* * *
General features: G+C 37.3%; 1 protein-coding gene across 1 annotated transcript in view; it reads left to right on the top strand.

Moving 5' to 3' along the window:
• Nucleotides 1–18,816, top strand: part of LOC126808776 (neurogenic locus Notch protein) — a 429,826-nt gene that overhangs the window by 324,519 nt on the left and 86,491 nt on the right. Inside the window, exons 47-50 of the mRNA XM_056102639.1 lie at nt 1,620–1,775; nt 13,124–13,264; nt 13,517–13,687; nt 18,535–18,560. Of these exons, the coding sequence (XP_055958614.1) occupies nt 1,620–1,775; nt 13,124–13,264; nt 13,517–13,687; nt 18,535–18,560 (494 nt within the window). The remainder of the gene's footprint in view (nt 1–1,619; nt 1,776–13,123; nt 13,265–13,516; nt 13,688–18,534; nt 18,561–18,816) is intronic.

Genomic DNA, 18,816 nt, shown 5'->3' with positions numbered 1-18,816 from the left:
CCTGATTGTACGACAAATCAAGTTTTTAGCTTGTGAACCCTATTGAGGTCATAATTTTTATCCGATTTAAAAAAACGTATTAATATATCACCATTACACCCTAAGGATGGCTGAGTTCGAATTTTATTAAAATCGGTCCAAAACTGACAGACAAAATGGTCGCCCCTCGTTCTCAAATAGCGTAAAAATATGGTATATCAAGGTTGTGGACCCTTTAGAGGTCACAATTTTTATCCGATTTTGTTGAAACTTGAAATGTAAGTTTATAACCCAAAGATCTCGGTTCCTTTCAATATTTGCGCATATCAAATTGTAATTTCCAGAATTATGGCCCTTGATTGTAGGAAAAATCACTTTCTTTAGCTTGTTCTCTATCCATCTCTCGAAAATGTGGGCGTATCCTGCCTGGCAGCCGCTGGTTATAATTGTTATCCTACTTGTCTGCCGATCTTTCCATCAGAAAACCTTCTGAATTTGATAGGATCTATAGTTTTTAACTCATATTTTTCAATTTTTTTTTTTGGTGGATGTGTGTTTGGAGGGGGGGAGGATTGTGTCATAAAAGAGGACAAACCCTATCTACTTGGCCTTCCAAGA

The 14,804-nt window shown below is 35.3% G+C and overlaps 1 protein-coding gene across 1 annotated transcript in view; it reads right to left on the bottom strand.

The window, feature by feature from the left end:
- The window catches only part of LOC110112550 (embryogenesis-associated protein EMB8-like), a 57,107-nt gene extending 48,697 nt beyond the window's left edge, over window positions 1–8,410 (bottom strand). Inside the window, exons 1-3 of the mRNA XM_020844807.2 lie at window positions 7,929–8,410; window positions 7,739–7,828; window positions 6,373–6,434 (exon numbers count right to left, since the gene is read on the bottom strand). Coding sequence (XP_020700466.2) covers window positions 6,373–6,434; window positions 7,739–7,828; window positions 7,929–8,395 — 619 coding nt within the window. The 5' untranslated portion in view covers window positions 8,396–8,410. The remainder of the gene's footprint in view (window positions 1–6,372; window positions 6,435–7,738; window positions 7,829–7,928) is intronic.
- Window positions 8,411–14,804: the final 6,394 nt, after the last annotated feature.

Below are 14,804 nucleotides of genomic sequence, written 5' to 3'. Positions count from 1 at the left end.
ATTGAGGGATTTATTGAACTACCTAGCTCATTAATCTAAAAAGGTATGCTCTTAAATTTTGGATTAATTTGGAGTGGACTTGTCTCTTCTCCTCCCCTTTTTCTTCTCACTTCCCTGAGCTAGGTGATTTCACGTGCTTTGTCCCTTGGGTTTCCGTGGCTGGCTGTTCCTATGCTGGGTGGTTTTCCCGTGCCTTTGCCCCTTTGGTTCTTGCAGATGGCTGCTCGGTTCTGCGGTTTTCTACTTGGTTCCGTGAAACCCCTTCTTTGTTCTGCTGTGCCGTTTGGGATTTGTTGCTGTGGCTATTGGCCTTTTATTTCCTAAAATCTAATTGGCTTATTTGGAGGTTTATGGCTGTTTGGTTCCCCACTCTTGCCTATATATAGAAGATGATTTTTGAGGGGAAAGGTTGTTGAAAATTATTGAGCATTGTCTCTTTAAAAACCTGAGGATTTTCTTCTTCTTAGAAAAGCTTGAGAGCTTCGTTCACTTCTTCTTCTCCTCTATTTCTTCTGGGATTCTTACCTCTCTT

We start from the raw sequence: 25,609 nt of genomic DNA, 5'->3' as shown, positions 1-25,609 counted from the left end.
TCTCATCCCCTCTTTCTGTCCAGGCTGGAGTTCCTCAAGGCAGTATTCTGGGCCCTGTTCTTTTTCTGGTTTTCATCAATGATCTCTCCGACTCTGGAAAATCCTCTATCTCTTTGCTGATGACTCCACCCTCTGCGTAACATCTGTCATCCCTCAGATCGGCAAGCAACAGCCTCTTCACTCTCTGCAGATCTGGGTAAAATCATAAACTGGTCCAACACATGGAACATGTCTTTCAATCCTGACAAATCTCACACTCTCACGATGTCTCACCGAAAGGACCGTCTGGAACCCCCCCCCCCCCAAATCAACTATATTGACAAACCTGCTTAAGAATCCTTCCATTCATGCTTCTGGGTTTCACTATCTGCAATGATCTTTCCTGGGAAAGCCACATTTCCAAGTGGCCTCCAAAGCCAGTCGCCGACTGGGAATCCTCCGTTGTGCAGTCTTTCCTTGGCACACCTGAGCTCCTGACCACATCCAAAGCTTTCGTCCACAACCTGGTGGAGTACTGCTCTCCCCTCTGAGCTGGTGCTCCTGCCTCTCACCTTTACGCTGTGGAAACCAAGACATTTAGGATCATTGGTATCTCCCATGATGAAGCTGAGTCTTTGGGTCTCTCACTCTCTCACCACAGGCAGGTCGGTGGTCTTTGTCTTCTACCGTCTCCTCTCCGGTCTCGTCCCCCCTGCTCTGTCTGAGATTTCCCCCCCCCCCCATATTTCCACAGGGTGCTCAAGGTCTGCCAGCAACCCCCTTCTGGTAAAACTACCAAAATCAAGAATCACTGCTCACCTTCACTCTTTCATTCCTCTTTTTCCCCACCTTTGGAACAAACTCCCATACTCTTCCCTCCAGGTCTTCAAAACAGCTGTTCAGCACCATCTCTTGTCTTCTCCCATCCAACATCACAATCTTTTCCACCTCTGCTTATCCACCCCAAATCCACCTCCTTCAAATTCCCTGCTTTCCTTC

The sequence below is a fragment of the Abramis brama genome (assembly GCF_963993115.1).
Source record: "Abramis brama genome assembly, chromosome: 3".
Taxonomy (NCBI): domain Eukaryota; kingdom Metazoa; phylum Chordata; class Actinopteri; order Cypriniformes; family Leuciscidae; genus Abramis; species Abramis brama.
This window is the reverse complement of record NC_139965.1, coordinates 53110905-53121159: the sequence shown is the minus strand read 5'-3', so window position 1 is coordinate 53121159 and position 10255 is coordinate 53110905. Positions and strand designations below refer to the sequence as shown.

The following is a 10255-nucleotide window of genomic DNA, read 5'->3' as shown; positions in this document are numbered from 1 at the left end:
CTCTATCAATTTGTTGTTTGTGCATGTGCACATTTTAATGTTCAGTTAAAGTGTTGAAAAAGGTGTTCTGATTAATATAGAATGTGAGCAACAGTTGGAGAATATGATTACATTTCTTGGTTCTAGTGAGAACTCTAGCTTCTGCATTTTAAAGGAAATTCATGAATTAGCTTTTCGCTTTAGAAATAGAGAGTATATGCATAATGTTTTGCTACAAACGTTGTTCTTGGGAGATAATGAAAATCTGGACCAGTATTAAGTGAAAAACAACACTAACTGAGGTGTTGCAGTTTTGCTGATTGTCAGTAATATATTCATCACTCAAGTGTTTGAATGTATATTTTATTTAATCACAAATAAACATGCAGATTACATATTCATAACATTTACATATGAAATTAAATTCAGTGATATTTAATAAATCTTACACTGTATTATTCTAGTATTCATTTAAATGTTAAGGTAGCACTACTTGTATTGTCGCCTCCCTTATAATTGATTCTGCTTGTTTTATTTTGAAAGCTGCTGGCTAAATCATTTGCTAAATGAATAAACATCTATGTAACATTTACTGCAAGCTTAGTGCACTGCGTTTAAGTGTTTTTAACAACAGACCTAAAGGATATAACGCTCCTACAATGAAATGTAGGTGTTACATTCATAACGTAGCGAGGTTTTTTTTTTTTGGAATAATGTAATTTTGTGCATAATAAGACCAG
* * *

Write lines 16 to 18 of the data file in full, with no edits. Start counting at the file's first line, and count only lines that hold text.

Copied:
Taxonomy (NCBI): domain Eukaryota; kingdom Metazoa; phylum Chordata; class Actinopteri; order Cypriniformes; family Leuciscidae; genus Abramis; species Abramis brama.
This window is the reverse complement of record NC_139965.1, coordinates 53110905-53121159: the sequence shown is the minus strand read 5'-3', so window position 1 is coordinate 53121159 and position 10255 is coordinate 53110905. Positions and strand designations below refer to the sequence as shown.

The following is a 10255-nucleotide window of genomic DNA, read 5'->3' as shown; positions in this document are numbered from 1 at the left end: